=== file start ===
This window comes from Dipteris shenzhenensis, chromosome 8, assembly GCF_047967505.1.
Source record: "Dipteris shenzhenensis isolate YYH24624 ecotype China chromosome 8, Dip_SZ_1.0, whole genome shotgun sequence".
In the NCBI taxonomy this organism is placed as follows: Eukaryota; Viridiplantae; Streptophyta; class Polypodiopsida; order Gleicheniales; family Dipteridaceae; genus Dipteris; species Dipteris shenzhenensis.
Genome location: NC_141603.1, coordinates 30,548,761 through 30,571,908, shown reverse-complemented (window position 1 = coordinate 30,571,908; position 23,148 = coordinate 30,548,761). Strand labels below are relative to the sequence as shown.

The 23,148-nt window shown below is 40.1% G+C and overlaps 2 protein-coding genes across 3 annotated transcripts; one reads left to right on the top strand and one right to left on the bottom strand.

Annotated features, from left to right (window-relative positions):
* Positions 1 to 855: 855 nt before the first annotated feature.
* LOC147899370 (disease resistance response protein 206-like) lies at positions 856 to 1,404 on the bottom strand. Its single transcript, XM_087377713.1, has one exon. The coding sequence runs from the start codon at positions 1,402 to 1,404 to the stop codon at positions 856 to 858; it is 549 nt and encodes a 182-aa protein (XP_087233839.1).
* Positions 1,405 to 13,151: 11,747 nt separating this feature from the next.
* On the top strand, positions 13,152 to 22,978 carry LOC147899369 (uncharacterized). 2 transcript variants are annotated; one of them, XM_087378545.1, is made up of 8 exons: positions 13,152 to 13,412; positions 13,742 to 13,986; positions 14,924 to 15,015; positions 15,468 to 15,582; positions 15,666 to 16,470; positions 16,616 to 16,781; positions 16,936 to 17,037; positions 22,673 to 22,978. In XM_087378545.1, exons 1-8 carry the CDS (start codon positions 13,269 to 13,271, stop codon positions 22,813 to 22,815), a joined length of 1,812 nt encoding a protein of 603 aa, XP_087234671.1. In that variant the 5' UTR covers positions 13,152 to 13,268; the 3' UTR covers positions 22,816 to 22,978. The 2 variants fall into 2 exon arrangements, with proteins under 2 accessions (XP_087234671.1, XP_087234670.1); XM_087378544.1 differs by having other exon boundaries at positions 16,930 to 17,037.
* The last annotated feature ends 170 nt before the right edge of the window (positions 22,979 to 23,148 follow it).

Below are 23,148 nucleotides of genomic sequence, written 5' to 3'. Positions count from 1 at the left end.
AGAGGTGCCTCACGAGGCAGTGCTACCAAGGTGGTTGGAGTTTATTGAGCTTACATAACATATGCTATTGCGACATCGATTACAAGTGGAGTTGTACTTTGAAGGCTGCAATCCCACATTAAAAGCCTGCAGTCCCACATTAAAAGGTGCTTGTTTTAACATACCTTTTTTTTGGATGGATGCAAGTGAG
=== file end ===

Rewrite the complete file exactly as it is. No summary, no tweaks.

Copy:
This window comes from Dipteris shenzhenensis, chromosome 8, assembly GCF_047967505.1.
Source record: "Dipteris shenzhenensis isolate YYH24624 ecotype China chromosome 8, Dip_SZ_1.0, whole genome shotgun sequence".
In the NCBI taxonomy this organism is placed as follows: Eukaryota; Viridiplantae; Streptophyta; class Polypodiopsida; order Gleicheniales; family Dipteridaceae; genus Dipteris; species Dipteris shenzhenensis.
Genome location: NC_141603.1, coordinates 30,548,761 through 30,571,908, shown reverse-complemented (window position 1 = coordinate 30,571,908; position 23,148 = coordinate 30,548,761). Strand labels below are relative to the sequence as shown.

The 23,148-nt window shown below is 40.1% G+C and overlaps 2 protein-coding genes across 3 annotated transcripts; one reads left to right on the top strand and one right to left on the bottom strand.

Annotated features, from left to right (window-relative positions):
* Positions 1 to 855: 855 nt before the first annotated feature.
* LOC147899370 (disease resistance response protein 206-like) lies at positions 856 to 1,404 on the bottom strand. Its single transcript, XM_087377713.1, has one exon. The coding sequence runs from the start codon at positions 1,402 to 1,404 to the stop codon at positions 856 to 858; it is 549 nt and encodes a 182-aa protein (XP_087233839.1).
* Positions 1,405 to 13,151: 11,747 nt separating this feature from the next.
* On the top strand, positions 13,152 to 22,978 carry LOC147899369 (uncharacterized). 2 transcript variants are annotated; one of them, XM_087378545.1, is made up of 8 exons: positions 13,152 to 13,412; positions 13,742 to 13,986; positions 14,924 to 15,015; positions 15,468 to 15,582; positions 15,666 to 16,470; positions 16,616 to 16,781; positions 16,936 to 17,037; positions 22,673 to 22,978. In XM_087378545.1, exons 1-8 carry the CDS (start codon positions 13,269 to 13,271, stop codon positions 22,813 to 22,815), a joined length of 1,812 nt encoding a protein of 603 aa, XP_087234671.1. In that variant the 5' UTR covers positions 13,152 to 13,268; the 3' UTR covers positions 22,816 to 22,978. The 2 variants fall into 2 exon arrangements, with proteins under 2 accessions (XP_087234671.1, XP_087234670.1); XM_087378544.1 differs by having other exon boundaries at positions 16,930 to 17,037.
* The last annotated feature ends 170 nt before the right edge of the window (positions 22,979 to 23,148 follow it).

Below are 23,148 nucleotides of genomic sequence, written 5' to 3'. Positions count from 1 at the left end.
AGAGGTGCCTCACGAGGCAGTGCTACCAAGGTGGTTGGAGTTTATTGAGCTTACATAACATATGCTATTGCGACATCGATTACAAGTGGAGTTGTACTTTGAAGGCTGCAATCCCACATTAAAAGCCTGCAGTCCCACATTAAAAGGTGCTTGTTTTAACATACCTTTTTTTTGGATGGATGCAAGTGAG